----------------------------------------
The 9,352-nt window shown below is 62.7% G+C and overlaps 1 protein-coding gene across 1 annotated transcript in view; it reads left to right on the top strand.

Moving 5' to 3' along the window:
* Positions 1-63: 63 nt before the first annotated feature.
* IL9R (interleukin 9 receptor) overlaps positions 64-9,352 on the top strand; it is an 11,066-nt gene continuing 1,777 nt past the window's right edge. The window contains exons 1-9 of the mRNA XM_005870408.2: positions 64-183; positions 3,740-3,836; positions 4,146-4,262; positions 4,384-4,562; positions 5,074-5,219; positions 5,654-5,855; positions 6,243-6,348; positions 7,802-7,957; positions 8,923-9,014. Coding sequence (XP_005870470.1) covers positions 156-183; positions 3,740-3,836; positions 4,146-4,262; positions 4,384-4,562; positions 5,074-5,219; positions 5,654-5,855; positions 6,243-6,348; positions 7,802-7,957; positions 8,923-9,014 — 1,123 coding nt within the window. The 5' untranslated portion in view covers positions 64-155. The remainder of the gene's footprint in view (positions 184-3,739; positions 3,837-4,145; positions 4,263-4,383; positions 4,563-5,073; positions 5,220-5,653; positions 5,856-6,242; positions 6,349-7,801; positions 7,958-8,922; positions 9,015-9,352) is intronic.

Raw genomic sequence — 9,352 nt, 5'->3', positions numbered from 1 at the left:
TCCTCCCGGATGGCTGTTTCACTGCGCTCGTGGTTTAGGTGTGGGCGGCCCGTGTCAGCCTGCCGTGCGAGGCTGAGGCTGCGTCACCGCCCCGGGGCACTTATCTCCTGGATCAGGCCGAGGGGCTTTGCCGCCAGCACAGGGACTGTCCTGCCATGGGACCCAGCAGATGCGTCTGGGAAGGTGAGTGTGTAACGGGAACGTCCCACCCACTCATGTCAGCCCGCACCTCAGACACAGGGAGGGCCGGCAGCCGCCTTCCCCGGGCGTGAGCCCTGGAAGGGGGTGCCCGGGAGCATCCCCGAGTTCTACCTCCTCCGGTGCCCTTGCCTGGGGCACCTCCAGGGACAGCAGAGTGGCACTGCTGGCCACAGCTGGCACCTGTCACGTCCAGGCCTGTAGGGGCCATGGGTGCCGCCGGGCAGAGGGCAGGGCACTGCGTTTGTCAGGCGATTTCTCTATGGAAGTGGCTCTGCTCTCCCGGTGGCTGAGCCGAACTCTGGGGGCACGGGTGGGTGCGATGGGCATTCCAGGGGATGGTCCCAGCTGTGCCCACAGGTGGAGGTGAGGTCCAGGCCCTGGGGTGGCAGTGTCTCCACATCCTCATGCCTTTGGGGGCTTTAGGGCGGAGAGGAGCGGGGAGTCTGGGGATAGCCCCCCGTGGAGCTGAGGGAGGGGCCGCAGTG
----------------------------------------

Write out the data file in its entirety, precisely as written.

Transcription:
The 9,352-nt window shown below is 62.7% G+C and overlaps 1 protein-coding gene across 1 annotated transcript in view; it reads left to right on the top strand.

Moving 5' to 3' along the window:
* Positions 1-63: 63 nt before the first annotated feature.
* IL9R (interleukin 9 receptor) overlaps positions 64-9,352 on the top strand; it is an 11,066-nt gene continuing 1,777 nt past the window's right edge. The window contains exons 1-9 of the mRNA XM_005870408.2: positions 64-183; positions 3,740-3,836; positions 4,146-4,262; positions 4,384-4,562; positions 5,074-5,219; positions 5,654-5,855; positions 6,243-6,348; positions 7,802-7,957; positions 8,923-9,014. Coding sequence (XP_005870470.1) covers positions 156-183; positions 3,740-3,836; positions 4,146-4,262; positions 4,384-4,562; positions 5,074-5,219; positions 5,654-5,855; positions 6,243-6,348; positions 7,802-7,957; positions 8,923-9,014 — 1,123 coding nt within the window. The 5' untranslated portion in view covers positions 64-155. The remainder of the gene's footprint in view (positions 184-3,739; positions 3,837-4,145; positions 4,263-4,383; positions 4,563-5,073; positions 5,220-5,653; positions 5,856-6,242; positions 6,349-7,801; positions 7,958-8,922; positions 9,015-9,352) is intronic.

Raw genomic sequence — 9,352 nt, 5'->3', positions numbered from 1 at the left:
TCCTCCCGGATGGCTGTTTCACTGCGCTCGTGGTTTAGGTGTGGGCGGCCCGTGTCAGCCTGCCGTGCGAGGCTGAGGCTGCGTCACCGCCCCGGGGCACTTATCTCCTGGATCAGGCCGAGGGGCTTTGCCGCCAGCACAGGGACTGTCCTGCCATGGGACCCAGCAGATGCGTCTGGGAAGGTGAGTGTGTAACGGGAACGTCCCACCCACTCATGTCAGCCCGCACCTCAGACACAGGGAGGGCCGGCAGCCGCCTTCCCCGGGCGTGAGCCCTGGAAGGGGGTGCCCGGGAGCATCCCCGAGTTCTACCTCCTCCGGTGCCCTTGCCTGGGGCACCTCCAGGGACAGCAGAGTGGCACTGCTGGCCACAGCTGGCACCTGTCACGTCCAGGCCTGTAGGGGCCATGGGTGCCGCCGGGCAGAGGGCAGGGCACTGCGTTTGTCAGGCGATTTCTCTATGGAAGTGGCTCTGCTCTCCCGGTGGCTGAGCCGAACTCTGGGGGCACGGGTGGGTGCGATGGGCATTCCAGGGGATGGTCCCAGCTGTGCCCACAGGTGGAGGTGAGGTCCAGGCCCTGGGGTGGCAGTGTCTCCACATCCTCATGCCTTTGGGGGCTTTAGGGCGGAGAGGAGCGGGGAGTCTGGGGATAGCCCCCCGTGGAGCTGAGGGAGGGGCCGCAGTG